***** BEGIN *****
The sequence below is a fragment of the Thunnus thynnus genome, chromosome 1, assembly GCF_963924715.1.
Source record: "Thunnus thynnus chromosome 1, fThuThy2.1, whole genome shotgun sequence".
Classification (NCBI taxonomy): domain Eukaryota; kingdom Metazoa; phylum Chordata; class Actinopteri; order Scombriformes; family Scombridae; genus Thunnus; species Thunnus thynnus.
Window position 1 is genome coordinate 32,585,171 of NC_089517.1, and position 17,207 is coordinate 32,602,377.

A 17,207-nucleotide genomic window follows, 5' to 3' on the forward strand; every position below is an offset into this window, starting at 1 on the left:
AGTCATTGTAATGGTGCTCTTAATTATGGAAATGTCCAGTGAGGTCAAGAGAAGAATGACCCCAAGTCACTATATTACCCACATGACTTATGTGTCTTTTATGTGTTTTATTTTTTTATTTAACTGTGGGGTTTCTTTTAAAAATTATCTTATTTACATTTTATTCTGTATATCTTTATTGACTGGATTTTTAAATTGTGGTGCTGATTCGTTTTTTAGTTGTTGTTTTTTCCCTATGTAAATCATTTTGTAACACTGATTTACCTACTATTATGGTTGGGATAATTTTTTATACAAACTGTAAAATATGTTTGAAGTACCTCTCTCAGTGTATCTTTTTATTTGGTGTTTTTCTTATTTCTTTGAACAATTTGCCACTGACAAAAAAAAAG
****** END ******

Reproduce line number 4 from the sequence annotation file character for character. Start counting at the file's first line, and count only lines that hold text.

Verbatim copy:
Window position 1 is genome coordinate 32,585,171 of NC_089517.1, and position 17,207 is coordinate 32,602,377.